On an ordinary Tuesday last spring, the Dean of Student Life at an evangelical Christian college in the Midwest said to me, her graduate assistant, “Marcy, the evangelical culture of our campus does a lot to prepare its students for the inevitability of marriage, but we do little to set them up for singleness. We need to do better. You should be the one to speak with them,” she decided, “and the title of your talk should be, ‘Single by Choice.'”
She was a provocative one, this dean, with sharp instincts. Her title’s declaration posed an ultimatum: to reconsider the assumptions about singleness and marriage passed down to us by the lore of our Christian campus, and an ultimatum to me as a representative of the most recent generation of young adults, most of whom, according to U.S. census data, will not marry until we’re at least 27. A full one-fifth of us will never marry at all.
There are several reasons for this trend toward prolonged singleness. Sociologists such as Robert Wuthnow and Christian Smith point to a changing job market that requires extended years of education beyond a traditional, four-year bachelor’s degree. Many young adults devote their post-college years to volunteer or low-paid service. Few careers available in one’s early 20s come vested with the 9-to-5 sturdiness that used to turn one’s thoughts to starting a family.
In this climate of enterprise and ambition, few young adults experience singleness as a condition worthy of their attention or concern. When I asked my 28-year-old friend why he never came to any of our church-sponsored events for singles, he replied that he didn’t know he was supposed to. In fact, though the church I attend is nestled in a college town and lists over 120 single adults in its directory of 500 members, its singles ministry has folded for lack of interest. Singleness, it seems, is not so much the harbinger of identity for these young adults as it is the default set of tracks for the train of their young adult years.
Yet what changes in the experience of these young adults when they reach their early 30s and are still single? How do they activate their desire to grow up—to commit themselves in love to a person, a place, and a plot—without a wedding planner to script this transformation and a ceremony to declare it? How do they get their community to see them as grownups without a rite of passage akin to marriage? Who are they as adults, if they tarry on as singles—laden with time, money, and experience, but in limbo and alone?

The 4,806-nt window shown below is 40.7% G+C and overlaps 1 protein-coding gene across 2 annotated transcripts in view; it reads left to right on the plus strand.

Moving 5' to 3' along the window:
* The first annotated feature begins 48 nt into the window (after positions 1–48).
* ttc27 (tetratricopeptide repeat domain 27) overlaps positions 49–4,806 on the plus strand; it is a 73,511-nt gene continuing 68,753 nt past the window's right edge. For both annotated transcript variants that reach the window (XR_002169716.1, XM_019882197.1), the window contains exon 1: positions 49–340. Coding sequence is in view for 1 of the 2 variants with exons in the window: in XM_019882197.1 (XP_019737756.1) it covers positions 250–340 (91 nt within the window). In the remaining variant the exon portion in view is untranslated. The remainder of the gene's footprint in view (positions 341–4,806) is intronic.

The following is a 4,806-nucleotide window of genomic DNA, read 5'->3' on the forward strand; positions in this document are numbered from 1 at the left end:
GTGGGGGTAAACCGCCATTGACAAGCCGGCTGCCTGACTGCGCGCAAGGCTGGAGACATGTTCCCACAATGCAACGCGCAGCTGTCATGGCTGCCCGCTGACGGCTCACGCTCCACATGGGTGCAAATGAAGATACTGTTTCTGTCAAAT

This is the question my supervisor was essentially posing to me, a 35-year-old woman, transitioning from the unmeditated singleness of my 20s to the long-term investment impulses of my 30s. I mulled over her question for six months or more. In an evangelical culture that has tended to view marriage and family as the normative template of adulthood, how would I conceive of my identity as a single?
The answer that has come to hold the most shape for me resides in the purposed way of life evoked by celibacy. I’m not endorsing here a wholesale return to traditional lifelong religious orders, but I think it’s time to ask, “Why not?”
Why not call for a vowed, vocational commitment to the church? What would change in our culture of singleness if the church were to reclaim a tradition that reinvokes the memory that we live in the time between the gospel’s first announcement and its final fulfillment—a time in which marriage is celebrated, but celibacy is held out as a radical sign of fidelity to Christ and his body?
And what would change in the social fabric of the church if we replenished our communal imagination with the canon of celibate saints who display a portrait of singleness both purposeful and engaging? How might singles think differently of themselves if the church classified them not with the language of what they lack (single), but with the language of a fidelity they may freely assume (celibate)?
Christians are familiar with Scriptures such as Matthew 19, where Jesus speaks of “eunuchs” who have “renounced marriage because of the kingdom of heaven,” or 1 Corinthians 7, where Paul writes, “It is good for them to stay unmarried, as I am.” Singles, Paul said, are “concerned about the Lord’s affairs—how [they] can please the Lord.” Evangelical pastors justify the celibate life with those passages, but hardly ever promote it as a desirable calling. Therefore, I had to begin by rediscovering a picture of celibacy.
The “American family dream”—the icon of mature adulthood typically passed down to us through the verbal and visual culture of our churches—pictures first a wedding, and next a well-groomed set of children in front of a two-story house with a basketball hoop in the drive.
I draw a caricature only to reiterate Rodney Clapp’s caution in Families at the Crossroads: Beyond Traditional and Modern Options. The image of family inherited by the evangelical tradition, Clapp says, is not biblical, but rather bourgeois—a sentimental shelter designed to serve as a “haven and oasis, an emotional stabilizer and battery-charger for its members.” Clapp does not deny that these functions are part of the design of the family to serve a great human good, but when these insular values become ends in themselves, the dream of Christian family is too small. Much like the single, the family becomes a body unto itself—set up for life, but alone.
A modest proposal
The picture that needs to be restored to evangelical consciousness, Clapp suggested in 1993, is the picture of “church as first family.” He writes, “With the coming of the kingdom—a kingdom that manifests itself physically as well as spiritually, socially as well as individually, and in the present as well as in the future—Jesus creates a new family of followers that now demands primary allegiance.”
In Christ, Paul had a narrative framework for his singleness. Paul proclaimed himself a celibate man. In love with the mission of the church, he never hedged his bets. He was not single “just because,” and he was not single alone. Rather, Paul viewed himself as a man uniquely free to warm to the humanity of all people and to rally them together as his mothers, brothers, sisters, and sons. The tradition that grew up around this supra-familial realization of the kingdom is celibacy.
Enlivened by an understanding of the church as first family, celibacy has stood alongside marriage for two millennia as an embodiment of a vocational narrative that’s wider than individual ambition and more enduring than the American dream.